When a prospective student recently asked me if most Northwestern students get summer internships, I almost started laughing. If she could only hear the panicked conversations of Northwestern students who haven’t received internship offers. If she could only see what brain-dead NU students look like when they complete several grueling rounds of interviews to land consulting internships. If she could only experience sending out tens of resumes and internship applications during winter and spring breaks.
Northwestern’s pre-professional reputation attracts many future doctors, lawyers, and businesspeople. I remember reading in the Fiske Guide to Colleges that Northwestern is much like Duke and the Ivies, known for its pre-professional programs and atmosphere. I knew that, coming into Northwestern, I would be set on a path for career success after graduation.
Yet during my junior year, when students look for key internships to ensure future job prospects, the internship obsession started to annoy my friends and me. Weekend dinners and social events were disrupted by bragging about how many consulting interviews one had received. Students became cold to each other once they realized they were applying to the same internships. Some that accepted prestigious internships boasted about their starting salaries to others who hadn’t finalized their summer plans yet, causing bitterness and jealousy.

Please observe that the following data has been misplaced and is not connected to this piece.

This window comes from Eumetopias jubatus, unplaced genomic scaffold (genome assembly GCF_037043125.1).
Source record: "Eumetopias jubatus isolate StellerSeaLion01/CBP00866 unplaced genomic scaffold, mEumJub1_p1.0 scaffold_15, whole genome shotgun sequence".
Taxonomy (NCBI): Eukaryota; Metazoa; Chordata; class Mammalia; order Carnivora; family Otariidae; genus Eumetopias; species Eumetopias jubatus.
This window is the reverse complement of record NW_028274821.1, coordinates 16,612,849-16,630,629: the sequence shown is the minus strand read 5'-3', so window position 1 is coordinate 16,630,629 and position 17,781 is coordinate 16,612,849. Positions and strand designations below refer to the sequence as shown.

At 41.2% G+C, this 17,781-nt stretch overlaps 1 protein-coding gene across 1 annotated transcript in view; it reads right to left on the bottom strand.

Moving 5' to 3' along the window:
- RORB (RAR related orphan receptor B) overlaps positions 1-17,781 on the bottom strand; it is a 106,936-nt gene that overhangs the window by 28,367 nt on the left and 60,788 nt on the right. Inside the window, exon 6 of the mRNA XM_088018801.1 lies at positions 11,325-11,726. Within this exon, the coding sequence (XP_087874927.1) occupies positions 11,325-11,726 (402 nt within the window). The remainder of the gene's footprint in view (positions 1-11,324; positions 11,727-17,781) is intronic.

Behavior like this divides our class and can tarnish valuable relationships. All of this destructive behavior has made me wonder if NU’s internship obsession is helping us get an advantage in our future careers, or if it is tearing us apart.
Of course, internships are worth striving for, as they are crucial to employment after college. As they have gotten increasingly competitive, college students across the country have ramped up their efforts to acquire internships. And at Northwestern, where tons of students clamor to work for prestigious consulting firms and Fortune 500 companies, the competition is expected.
But one can be competitive without being rude and disrespectful. Students should follow a few internship “ground rules.” They can take extra measures to make sure that they are not offending others, such as not boasting about internship offers on Facebook. They can congratulate others who have managed internships. They can agree not to discuss salaries or specific perks.
I believe that NU’s internship obsession helps most students by preparing us for what the real world job search is actually like – insanely competitive. And with all the University’s efforts, such as career fairs and resume reviews from University Career Services (UCS), students should be prepared to land a top internship and excel in their career field of choice. But we should be careful to not let the internship obsession take over and wreck the sense of unity that we work so hard to develop at Northwestern.